A top British government official has expressed concern that Malawi is getting more corrupt and warned that the future large-scale humanitarian aid from Britain may be pegged to greater transparency and accountability.
Britain will monitor the manner Malawi government manages agricultural institutions such as Admarc and programmes such as Farm Input Subsidy Programme (Fisp).
“I am deeply concerned about the extent of corruption in Malawi, which is damaging the country’s prospects for sustained economic growth and hitting the poorest hardest. It is a concern I know other donors in Malawi share,” Parliamentary Undersecretary of State at the Department for International Development (DfID) James Wharton is quoted in the Weekend Nation.
The paper had an exclusive interview with the British official who added: “The UK has a zero-tolerance approach to fraud and corruption and is providing support to the Malawian law enforcement agencies to help them investigate and bring to justice those guilty of defrauding the Malawian people.
“We are pleased to see that our support has helped jail those responsible for Cashgate to a total of 125 years. But there is much more that the government needs to do, starting with ensuring the law enforcement agencies are properly funded and insulated from political interference.”
The UK is Malawi’s traditional donor, currently it has pumped in £6 million (about K6 billion) to the Health Services Joint Fund which is helping to provide core support to Malawi’s public health system.
Wharton is suggesting that law enforcement agencies such as the Anti-Corruption Bureau (ACB) and Auditor General (AG) should be adequately funded and “insulated from political intereferance.”
UK s call for the passing of Political Parties Bill, Public Audit Bill, and Financial Crimes Bill in the current session of Parliament to help bring greater transparency in government.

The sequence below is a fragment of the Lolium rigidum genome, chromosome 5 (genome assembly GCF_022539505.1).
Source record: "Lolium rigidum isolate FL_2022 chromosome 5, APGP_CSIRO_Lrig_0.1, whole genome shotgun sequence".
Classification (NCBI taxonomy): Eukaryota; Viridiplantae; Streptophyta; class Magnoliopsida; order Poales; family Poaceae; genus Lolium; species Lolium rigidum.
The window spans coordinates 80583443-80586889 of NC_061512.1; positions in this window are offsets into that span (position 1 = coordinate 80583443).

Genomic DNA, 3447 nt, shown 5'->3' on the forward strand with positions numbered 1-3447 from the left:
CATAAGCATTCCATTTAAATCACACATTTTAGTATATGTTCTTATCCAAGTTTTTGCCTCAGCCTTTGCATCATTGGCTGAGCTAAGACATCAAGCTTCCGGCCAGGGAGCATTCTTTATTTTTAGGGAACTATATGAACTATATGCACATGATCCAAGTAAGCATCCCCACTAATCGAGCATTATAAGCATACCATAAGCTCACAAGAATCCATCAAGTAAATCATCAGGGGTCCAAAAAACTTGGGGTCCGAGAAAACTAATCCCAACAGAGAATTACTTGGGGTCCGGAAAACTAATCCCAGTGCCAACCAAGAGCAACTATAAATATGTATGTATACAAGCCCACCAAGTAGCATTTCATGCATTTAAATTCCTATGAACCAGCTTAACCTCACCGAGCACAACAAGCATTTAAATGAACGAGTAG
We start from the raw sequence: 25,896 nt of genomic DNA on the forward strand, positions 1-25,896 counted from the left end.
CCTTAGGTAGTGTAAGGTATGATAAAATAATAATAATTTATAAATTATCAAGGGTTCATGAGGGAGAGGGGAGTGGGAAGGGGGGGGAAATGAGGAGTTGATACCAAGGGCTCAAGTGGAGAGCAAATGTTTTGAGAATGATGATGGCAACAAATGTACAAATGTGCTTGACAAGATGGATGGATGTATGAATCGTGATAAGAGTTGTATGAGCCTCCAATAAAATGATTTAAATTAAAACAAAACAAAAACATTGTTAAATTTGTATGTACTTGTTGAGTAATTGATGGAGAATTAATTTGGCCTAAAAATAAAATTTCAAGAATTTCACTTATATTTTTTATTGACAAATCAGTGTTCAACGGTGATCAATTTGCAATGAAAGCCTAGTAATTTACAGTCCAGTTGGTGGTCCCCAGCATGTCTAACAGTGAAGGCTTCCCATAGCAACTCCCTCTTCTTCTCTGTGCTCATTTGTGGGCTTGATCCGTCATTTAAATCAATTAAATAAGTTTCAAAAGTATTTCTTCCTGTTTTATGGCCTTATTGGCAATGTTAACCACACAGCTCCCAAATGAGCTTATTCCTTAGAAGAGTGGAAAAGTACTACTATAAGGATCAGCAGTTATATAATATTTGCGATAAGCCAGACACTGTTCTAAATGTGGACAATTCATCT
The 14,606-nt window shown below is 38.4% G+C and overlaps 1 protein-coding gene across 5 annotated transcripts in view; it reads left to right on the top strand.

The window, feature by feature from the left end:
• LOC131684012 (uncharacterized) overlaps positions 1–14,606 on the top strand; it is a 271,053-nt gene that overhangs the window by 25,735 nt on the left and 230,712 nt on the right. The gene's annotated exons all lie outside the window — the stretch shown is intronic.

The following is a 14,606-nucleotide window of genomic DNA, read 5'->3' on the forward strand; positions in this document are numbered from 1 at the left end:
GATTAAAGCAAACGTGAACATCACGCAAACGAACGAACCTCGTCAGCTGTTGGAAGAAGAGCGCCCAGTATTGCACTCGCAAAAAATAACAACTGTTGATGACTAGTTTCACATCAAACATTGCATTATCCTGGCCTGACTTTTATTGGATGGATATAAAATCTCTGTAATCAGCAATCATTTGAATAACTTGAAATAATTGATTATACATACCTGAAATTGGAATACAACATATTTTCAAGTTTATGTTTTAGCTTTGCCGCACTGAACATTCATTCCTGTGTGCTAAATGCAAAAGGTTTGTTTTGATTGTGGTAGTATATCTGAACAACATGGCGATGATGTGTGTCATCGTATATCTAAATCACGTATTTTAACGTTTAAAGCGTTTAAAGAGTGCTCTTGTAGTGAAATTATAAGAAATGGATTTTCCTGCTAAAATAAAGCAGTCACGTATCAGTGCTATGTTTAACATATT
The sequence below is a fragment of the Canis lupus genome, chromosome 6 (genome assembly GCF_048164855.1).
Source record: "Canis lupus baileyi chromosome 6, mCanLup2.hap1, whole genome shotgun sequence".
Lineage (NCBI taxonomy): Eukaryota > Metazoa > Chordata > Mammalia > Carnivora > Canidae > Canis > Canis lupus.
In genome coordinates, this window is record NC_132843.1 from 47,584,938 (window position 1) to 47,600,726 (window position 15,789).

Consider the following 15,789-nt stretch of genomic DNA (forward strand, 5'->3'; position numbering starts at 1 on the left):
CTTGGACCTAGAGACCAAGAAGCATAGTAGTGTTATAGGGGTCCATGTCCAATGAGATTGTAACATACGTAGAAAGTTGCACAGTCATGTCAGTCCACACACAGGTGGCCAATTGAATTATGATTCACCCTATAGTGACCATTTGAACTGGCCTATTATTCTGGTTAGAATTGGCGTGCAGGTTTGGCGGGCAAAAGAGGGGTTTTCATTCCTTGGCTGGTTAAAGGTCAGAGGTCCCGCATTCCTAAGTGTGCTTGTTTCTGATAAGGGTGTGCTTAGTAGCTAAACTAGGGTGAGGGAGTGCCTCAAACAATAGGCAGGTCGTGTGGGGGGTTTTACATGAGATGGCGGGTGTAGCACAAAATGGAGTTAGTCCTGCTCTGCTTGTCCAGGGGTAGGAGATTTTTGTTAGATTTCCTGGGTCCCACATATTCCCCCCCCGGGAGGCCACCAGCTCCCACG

The Bill, appearing as Corrupt Practices (Amendment) Act, 2016 and seeks to amend sections 5 and 7 of the Corrupt Practices Act (CPA) to enhance the independence of the operations of the ACB.
The Bill proposes that Section 5 (1) of the CPA which reads that “the President shall, on such terms and conditions as he thinks fit, appoint the director” should be deleted and be replaced with “the director shall be appointed by the Public Appointments Committee on such conditions as the committee shall think fit”.
Wharton is further quoted: “Good governance in the extractives sector is critical to maximising the benefits of extraction, preventing corruption, and protecting the environment. As Malawi seeks to develop its oil and gas sector, it is critical that the public sector has the skills to manage it responsibly and transparently for the benefit of all Malawians, and prevent the oil curse that has afflicted so many developing countries.
“By fostering sustainable economic growth in Malawi, including exploring opportunities in oil and gas, we will help eradicate poverty, create jobs, increase revenue and reduce dependency on aid.”
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